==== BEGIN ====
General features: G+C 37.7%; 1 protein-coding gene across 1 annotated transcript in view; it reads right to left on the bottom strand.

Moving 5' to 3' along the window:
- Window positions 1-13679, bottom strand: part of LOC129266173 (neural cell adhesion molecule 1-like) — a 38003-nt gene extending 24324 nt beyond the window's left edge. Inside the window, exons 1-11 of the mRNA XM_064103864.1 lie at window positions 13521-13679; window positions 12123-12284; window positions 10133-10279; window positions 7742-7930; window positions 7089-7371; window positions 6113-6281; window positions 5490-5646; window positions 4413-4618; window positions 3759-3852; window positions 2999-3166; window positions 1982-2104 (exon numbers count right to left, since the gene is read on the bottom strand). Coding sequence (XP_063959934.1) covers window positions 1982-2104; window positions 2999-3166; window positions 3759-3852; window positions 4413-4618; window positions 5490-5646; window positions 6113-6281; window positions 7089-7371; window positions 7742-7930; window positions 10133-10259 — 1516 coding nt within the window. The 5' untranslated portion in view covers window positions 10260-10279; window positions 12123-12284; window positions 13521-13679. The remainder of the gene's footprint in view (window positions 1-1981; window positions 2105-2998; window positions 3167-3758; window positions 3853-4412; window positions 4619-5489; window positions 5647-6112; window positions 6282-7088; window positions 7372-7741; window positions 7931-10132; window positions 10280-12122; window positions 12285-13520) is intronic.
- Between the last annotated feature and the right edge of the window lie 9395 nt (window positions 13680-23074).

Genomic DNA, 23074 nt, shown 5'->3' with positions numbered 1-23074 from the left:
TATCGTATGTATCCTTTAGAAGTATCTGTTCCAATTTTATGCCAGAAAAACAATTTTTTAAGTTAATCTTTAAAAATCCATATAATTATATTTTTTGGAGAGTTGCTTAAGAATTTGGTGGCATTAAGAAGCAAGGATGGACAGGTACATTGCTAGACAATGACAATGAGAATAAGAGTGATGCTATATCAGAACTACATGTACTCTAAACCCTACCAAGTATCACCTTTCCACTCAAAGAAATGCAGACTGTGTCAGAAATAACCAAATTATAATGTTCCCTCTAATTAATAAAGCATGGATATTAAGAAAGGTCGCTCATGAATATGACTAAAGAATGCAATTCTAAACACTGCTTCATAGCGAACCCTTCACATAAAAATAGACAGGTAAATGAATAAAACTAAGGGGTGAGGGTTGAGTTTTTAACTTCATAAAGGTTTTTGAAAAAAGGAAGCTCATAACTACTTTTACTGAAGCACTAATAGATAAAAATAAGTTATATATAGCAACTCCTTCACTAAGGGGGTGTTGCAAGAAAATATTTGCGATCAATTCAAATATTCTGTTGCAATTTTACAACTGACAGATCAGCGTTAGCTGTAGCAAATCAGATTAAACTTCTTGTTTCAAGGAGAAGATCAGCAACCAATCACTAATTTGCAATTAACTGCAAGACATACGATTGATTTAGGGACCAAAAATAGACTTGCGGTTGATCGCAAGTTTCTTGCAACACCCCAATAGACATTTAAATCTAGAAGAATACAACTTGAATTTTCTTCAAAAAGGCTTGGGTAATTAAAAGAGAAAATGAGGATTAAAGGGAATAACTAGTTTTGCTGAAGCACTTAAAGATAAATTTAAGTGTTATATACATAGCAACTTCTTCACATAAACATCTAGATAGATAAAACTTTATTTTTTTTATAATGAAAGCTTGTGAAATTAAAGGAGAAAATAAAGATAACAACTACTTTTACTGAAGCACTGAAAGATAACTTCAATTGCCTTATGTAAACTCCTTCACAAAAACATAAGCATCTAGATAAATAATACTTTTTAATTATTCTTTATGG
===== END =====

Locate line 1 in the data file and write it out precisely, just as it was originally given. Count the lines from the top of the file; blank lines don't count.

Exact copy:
General features: G+C 37.7%; 1 protein-coding gene across 1 annotated transcript in view; it reads right to left on the bottom strand.